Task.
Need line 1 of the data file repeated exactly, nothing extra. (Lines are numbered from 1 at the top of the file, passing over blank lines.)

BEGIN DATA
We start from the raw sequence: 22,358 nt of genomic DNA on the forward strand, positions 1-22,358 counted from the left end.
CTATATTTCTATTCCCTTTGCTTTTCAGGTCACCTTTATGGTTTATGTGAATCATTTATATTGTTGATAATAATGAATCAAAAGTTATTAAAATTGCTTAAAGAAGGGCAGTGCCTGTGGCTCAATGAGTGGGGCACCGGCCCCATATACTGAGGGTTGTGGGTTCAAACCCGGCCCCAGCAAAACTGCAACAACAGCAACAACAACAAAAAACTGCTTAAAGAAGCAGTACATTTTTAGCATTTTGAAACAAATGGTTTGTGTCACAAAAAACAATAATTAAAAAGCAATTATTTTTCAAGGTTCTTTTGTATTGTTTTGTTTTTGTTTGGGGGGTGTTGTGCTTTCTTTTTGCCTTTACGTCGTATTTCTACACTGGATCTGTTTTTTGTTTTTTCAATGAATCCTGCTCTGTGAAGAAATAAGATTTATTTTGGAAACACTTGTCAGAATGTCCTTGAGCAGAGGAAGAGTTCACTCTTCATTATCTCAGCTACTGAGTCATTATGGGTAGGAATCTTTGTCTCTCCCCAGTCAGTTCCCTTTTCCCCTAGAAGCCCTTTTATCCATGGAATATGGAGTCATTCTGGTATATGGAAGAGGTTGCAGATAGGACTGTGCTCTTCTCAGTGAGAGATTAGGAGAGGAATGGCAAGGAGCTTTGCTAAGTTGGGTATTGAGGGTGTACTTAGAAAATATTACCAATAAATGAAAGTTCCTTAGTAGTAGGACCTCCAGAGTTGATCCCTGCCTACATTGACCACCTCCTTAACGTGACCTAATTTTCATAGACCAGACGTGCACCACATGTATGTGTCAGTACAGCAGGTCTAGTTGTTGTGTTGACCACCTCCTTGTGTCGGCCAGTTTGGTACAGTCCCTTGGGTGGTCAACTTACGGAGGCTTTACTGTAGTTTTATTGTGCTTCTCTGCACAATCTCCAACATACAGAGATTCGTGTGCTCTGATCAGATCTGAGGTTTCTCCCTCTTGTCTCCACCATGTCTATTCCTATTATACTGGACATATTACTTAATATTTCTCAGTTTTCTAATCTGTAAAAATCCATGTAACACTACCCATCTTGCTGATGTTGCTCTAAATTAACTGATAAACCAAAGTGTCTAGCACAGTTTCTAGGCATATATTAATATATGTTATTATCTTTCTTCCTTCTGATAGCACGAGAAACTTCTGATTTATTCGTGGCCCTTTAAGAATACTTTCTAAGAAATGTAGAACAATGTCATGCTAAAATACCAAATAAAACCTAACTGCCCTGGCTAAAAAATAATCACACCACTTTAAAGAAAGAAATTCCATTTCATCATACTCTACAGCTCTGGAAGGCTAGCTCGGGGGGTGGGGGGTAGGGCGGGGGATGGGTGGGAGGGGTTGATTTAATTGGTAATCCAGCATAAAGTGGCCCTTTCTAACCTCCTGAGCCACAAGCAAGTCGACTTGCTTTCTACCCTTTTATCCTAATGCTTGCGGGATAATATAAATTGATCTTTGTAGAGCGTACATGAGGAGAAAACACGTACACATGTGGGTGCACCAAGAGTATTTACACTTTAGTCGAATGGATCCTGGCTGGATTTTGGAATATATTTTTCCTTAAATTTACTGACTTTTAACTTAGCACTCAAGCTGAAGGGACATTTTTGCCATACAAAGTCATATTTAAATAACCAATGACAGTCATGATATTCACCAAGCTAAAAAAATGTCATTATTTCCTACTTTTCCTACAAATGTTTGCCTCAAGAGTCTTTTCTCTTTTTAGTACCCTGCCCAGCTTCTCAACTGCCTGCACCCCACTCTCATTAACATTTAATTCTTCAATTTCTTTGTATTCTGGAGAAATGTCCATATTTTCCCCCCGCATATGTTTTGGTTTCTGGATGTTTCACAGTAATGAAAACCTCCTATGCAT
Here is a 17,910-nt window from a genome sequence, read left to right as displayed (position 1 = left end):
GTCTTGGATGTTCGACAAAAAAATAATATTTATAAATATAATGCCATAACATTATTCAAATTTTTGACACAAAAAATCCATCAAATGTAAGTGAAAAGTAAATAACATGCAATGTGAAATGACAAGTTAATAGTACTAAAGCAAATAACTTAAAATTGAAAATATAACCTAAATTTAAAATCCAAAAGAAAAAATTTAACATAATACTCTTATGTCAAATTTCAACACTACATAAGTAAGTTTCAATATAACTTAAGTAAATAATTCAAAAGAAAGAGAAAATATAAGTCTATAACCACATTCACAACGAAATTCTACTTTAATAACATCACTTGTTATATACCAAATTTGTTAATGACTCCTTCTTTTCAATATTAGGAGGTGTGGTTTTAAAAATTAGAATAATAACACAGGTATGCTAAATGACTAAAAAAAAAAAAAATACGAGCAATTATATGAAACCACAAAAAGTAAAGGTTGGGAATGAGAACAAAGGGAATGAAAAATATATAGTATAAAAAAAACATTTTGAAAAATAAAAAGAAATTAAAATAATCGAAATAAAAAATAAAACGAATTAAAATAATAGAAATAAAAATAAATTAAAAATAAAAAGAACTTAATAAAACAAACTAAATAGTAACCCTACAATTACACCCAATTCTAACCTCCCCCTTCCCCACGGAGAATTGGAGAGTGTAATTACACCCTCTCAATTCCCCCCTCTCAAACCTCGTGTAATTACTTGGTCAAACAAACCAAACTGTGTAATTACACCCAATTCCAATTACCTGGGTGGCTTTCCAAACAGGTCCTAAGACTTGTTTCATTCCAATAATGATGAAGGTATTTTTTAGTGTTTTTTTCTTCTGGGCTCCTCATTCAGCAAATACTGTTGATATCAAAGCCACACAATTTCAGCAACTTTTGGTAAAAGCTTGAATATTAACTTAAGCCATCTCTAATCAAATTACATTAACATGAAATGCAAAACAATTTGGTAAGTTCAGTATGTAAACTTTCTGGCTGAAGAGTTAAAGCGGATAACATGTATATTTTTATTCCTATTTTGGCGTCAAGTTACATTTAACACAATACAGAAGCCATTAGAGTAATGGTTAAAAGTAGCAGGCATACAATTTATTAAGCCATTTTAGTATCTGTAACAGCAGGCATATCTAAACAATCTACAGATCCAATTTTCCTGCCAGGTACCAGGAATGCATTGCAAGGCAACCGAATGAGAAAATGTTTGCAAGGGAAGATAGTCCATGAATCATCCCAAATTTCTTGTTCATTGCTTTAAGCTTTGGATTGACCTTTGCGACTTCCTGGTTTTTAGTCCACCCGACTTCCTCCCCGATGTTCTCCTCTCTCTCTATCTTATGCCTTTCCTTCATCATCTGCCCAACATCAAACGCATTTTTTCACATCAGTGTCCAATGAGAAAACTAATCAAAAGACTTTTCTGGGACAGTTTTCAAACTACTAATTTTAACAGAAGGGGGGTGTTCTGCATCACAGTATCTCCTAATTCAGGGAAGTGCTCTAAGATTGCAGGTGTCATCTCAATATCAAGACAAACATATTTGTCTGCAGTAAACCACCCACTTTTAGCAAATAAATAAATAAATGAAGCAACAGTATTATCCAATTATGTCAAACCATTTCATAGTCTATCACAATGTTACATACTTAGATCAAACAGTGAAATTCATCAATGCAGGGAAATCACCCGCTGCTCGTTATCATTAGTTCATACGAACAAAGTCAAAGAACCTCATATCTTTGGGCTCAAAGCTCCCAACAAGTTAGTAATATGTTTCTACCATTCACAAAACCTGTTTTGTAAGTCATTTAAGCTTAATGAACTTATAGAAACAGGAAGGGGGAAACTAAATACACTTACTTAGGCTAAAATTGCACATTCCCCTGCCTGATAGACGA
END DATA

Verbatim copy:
We start from the raw sequence: 22,358 nt of genomic DNA on the forward strand, positions 1-22,358 counted from the left end.